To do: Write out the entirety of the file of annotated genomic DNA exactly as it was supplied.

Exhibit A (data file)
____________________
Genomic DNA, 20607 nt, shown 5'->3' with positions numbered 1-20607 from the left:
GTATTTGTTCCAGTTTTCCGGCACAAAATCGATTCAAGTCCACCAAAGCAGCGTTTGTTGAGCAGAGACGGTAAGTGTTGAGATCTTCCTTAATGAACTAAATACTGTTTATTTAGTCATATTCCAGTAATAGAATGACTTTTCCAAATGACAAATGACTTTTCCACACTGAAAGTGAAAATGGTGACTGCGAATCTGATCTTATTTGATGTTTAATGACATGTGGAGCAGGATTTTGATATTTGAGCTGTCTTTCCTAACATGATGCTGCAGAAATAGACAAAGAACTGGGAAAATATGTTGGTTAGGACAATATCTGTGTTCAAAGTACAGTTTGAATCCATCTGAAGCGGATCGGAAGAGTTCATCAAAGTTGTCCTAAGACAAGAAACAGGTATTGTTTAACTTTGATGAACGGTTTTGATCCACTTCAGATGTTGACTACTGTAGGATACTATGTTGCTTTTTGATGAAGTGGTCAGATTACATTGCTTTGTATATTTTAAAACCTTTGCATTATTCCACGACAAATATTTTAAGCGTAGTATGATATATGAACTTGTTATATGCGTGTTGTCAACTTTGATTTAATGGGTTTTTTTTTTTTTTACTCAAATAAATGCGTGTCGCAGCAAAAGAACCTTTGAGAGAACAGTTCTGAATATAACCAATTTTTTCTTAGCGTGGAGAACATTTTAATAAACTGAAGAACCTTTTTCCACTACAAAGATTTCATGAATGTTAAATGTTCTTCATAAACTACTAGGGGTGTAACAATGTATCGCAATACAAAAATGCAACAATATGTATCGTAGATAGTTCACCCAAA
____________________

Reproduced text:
Genomic DNA, 20607 nt, shown 5'->3' with positions numbered 1-20607 from the left:
GTATTTGTTCCAGTTTTCCGGCACAAAATCGATTCAAGTCCACCAAAGCAGCGTTTGTTGAGCAGAGACGGTAAGTGTTGAGATCTTCCTTAATGAACTAAATACTGTTTATTTAGTCATATTCCAGTAATAGAATGACTTTTCCAAATGACAAATGACTTTTCCACACTGAAAGTGAAAATGGTGACTGCGAATCTGATCTTATTTGATGTTTAATGACATGTGGAGCAGGATTTTGATATTTGAGCTGTCTTTCCTAACATGATGCTGCAGAAATAGACAAAGAACTGGGAAAATATGTTGGTTAGGACAATATCTGTGTTCAAAGTACAGTTTGAATCCATCTGAAGCGGATCGGAAGAGTTCATCAAAGTTGTCCTAAGACAAGAAACAGGTATTGTTTAACTTTGATGAACGGTTTTGATCCACTTCAGATGTTGACTACTGTAGGATACTATGTTGCTTTTTGATGAAGTGGTCAGATTACATTGCTTTGTATATTTTAAAACCTTTGCATTATTCCACGACAAATATTTTAAGCGTAGTATGATATATGAACTTGTTATATGCGTGTTGTCAACTTTGATTTAATGGGTTTTTTTTTTTTTTACTCAAATAAATGCGTGTCGCAGCAAAAGAACCTTTGAGAGAACAGTTCTGAATATAACCAATTTTTTCTTAGCGTGGAGAACATTTTAATAAACTGAAGAACCTTTTTCCACTACAAAGATTTCATGAATGTTAAATGTTCTTCATAAACTACTAGGGGTGTAACAATGTATCGCAATACAAAAATGCAACAATATGTATCGTAGATAGTTCACCCAAA